Description

Applying a multi-level perspective to develop de-implementation strategies for inappropriate antipsychotic use and urinary tract catheter use in geriatric patients as examples of low value care practices Low value care (LVC) is an important financial and ethical problem especially in developed countries. LVC are health care practices that provide minimal or no health benefit to the patient. However, current awareness raising campaigns such as Choosing Wisely and research-led initiatives had only limited effects in achieving reduction of LVC practices. This may be due to the inadequate consideration of relevant multi-level determinants in de-implementation efforts. Implementation science can support the de-implementation efforts in at least two ways: 1) offering a systematic process of designing implementation efforts and 2) highlighting the importance of investigating barriers and facilitators of the intervention to select adequate implementation strategies. Currently, little is known on the effectiveness of de-implementation strategies as well as on how de-implementation of LVC practices is planned and executed. The proposed project has three aims: First, we aim to assess the effectiveness of de-implementation strategies applied in different health areas in relation to LVC practice, setting, and stakeholders addressed. Second, we will investigate how de-implementation endeavours are planned and carried out. Third, we aim to select and tailor de-implementation strategies for inappropriate antipsychotic use and urinary tract catheter use in geriatric patients as examples of LVC. To achieve the first aim, we will conduct an overview of systematic reviews on de-implementation studies in selected health areas (e.g., reduction of inappropriate antibiotic use or inappropriate lab tests) and settings (WP 1). In WP 2, we will conduct qualitative systematic reviews on barriers and facilitators regarding the de-implementation of inappropriate antipsychotic medication and urinary tract catheter use in geriatric patients. Furthermore, we will conduct systematic reviews on the effectiveness of de-implementation strategies to tackle inappropriate use of these two health care practices. We will assess the included de-implementation trials in our systematic reviews and conduct online surveys with the study authors to receive a detailed account on the development of the de-implementation strategies. In WP 3, we will apply focus groups and interviews to investigate determinants on multiple levels for the de-implementation of inappropriate antipsychotic prescriptions in patients with dementia and on the inappropriate use of urinary tract catheters in geriatric patients. The results from all WPs will inform the development of congruent de-implementation strategies relevant for these two health care practices. This project will provide a major contribution to our current understanding of how LCV can successfully and sustainably be reduced. It will first elucidate the application of de-implementation strategies in diverse health areas, and second illuminate the process of how de-implementation trials are planned and carried out. The project will also have an impact on clinical practice as we will identify congruent de-implementation strategies for inappropriate antipsychotic prescriptions in patients with dementia and on the inappropriate use of urinary tract catheters in geriatric patients.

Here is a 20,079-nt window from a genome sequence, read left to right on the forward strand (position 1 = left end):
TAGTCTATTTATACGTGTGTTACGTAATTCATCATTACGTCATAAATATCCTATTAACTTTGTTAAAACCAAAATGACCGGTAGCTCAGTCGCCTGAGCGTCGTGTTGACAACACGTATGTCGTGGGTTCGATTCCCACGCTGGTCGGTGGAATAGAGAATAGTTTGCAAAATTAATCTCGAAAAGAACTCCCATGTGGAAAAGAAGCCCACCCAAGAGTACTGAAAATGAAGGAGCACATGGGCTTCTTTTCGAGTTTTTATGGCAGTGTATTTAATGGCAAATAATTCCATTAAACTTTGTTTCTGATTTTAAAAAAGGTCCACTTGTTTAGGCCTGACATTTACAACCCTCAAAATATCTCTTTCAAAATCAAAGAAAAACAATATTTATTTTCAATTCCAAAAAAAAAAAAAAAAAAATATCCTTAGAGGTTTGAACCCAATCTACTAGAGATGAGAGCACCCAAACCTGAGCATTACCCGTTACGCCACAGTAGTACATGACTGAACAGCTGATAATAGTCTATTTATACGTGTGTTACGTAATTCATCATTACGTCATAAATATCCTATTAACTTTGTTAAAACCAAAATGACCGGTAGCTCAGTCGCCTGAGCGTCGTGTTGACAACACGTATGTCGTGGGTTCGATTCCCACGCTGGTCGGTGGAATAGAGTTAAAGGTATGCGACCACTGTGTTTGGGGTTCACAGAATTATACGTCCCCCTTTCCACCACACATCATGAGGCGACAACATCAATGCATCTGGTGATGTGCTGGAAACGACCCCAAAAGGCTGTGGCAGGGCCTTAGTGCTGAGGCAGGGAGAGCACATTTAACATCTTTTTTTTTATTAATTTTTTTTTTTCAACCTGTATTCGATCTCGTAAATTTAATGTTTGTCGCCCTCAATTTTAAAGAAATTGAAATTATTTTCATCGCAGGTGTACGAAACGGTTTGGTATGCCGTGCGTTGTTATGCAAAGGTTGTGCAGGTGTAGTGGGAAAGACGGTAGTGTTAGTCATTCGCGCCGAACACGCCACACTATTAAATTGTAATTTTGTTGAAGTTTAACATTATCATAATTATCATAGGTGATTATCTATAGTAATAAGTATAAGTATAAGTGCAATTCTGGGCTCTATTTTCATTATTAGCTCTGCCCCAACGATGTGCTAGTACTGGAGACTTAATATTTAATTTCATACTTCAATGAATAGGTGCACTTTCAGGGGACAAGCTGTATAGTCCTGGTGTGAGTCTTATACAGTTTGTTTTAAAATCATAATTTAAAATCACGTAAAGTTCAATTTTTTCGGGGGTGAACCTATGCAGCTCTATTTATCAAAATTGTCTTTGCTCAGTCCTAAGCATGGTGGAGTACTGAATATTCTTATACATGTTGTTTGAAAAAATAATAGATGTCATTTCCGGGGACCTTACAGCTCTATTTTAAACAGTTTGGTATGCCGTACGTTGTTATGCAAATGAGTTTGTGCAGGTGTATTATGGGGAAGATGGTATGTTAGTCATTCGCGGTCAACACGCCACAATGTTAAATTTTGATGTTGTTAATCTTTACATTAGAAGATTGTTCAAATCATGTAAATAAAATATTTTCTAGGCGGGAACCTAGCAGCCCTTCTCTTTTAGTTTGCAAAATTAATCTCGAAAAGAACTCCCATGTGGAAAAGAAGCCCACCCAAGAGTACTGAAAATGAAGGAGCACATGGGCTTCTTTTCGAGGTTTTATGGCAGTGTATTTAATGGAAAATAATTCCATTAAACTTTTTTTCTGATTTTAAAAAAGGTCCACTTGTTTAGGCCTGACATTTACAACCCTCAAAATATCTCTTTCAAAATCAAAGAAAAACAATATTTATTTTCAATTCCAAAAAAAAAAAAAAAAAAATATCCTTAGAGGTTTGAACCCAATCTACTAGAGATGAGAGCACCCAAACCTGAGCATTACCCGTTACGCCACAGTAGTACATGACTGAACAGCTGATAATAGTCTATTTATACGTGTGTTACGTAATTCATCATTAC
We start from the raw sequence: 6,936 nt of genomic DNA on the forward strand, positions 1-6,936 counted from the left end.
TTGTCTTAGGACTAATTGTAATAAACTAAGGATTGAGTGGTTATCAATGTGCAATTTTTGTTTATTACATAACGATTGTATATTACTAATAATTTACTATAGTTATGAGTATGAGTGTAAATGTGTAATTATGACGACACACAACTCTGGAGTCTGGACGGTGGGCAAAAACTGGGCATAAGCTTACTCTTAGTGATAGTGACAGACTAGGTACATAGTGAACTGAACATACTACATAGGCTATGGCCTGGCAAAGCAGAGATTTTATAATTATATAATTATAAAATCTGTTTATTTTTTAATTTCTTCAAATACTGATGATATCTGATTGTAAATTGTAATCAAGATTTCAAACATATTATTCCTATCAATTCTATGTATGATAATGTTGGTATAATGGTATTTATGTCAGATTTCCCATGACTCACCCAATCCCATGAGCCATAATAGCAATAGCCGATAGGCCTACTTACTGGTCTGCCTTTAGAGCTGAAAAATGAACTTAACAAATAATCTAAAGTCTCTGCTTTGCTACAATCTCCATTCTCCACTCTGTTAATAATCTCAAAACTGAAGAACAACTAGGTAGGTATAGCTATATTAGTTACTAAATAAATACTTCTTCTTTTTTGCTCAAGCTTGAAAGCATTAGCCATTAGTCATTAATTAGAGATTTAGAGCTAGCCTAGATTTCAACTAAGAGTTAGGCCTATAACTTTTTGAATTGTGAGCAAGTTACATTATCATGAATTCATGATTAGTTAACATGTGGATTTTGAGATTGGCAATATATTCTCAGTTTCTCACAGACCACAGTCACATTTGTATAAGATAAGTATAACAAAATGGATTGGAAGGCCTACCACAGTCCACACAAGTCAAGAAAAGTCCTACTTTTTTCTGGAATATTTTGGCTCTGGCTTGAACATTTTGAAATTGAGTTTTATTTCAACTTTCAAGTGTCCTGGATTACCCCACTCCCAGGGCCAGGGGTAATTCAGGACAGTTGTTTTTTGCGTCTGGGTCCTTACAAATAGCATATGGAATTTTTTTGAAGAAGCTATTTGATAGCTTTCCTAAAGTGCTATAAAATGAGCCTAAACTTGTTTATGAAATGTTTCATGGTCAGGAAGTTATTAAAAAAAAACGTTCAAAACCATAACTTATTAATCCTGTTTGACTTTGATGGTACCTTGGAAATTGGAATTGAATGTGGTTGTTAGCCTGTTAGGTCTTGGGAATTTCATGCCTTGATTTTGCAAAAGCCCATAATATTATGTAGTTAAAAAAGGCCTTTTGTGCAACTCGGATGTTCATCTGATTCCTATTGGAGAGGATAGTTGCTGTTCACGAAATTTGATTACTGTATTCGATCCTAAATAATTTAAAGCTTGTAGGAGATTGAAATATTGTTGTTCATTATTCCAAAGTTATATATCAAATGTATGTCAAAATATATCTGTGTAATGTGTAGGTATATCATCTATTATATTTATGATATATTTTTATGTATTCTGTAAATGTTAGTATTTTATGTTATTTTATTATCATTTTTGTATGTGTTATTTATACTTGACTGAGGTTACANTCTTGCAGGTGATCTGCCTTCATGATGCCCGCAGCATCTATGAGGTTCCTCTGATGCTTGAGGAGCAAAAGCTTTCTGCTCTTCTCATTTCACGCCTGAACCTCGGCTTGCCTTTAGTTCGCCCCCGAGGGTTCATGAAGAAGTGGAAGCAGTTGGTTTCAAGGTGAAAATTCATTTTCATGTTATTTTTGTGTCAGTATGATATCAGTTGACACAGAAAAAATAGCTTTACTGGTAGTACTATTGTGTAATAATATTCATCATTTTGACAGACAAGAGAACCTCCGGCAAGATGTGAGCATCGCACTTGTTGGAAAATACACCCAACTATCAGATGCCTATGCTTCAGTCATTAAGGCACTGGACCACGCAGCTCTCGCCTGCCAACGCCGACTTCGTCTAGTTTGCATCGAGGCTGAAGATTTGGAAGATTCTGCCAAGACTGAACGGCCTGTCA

Details

Duration 01/01/2023 - 31/12/2025
Funding Bundesländer (inkl. deren Stiftungen und Einrichtungen)
Department

Department for Evidence-based Medicine and Evaluation

Principle investigator for the project (University for Continuing Education Krems) Mag. Dr. Christina Kien
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